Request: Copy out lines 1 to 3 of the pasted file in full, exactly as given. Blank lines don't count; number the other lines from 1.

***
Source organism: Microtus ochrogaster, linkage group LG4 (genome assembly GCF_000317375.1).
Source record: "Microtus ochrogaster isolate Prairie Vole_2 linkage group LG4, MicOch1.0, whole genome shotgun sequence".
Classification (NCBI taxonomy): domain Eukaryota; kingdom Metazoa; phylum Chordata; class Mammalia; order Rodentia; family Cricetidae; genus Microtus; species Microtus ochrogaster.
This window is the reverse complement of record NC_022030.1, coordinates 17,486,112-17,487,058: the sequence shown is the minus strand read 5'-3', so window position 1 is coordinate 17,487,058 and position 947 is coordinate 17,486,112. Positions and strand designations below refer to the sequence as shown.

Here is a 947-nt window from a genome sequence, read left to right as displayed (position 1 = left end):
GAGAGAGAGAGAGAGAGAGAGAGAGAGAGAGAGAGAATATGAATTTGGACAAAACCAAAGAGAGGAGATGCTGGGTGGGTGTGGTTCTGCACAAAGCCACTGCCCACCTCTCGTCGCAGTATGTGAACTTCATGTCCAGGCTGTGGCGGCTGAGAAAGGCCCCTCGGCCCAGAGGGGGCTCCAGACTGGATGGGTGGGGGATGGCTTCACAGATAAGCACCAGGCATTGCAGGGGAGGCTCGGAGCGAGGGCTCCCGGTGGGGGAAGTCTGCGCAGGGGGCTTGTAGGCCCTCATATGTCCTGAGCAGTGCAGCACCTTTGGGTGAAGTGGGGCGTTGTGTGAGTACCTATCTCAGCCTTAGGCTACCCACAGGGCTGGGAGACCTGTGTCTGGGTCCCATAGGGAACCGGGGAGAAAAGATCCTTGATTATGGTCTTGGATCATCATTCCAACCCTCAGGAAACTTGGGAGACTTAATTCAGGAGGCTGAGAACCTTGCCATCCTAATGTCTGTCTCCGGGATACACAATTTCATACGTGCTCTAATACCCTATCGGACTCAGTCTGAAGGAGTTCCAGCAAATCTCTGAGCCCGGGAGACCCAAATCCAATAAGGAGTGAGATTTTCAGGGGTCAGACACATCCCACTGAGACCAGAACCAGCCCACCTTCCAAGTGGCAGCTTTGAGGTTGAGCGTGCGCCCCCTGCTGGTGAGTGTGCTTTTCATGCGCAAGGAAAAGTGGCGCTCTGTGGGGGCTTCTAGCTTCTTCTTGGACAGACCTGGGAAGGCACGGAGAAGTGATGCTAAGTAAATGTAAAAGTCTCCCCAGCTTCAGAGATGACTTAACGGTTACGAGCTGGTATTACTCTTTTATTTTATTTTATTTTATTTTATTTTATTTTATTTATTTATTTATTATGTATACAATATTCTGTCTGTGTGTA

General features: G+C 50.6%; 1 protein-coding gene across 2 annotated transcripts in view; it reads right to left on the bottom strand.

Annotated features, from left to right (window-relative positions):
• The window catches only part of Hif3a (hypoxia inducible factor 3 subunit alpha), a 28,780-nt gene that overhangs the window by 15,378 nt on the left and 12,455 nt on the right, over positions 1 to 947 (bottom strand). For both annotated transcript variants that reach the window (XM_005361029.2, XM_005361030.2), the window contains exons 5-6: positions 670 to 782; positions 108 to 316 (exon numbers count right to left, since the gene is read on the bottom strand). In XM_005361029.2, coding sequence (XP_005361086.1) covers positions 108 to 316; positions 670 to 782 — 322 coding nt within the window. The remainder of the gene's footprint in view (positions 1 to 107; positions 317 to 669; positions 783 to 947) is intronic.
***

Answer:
Source organism: Microtus ochrogaster, linkage group LG4 (genome assembly GCF_000317375.1).
Source record: "Microtus ochrogaster isolate Prairie Vole_2 linkage group LG4, MicOch1.0, whole genome shotgun sequence".
Classification (NCBI taxonomy): domain Eukaryota; kingdom Metazoa; phylum Chordata; class Mammalia; order Rodentia; family Cricetidae; genus Microtus; species Microtus ochrogaster.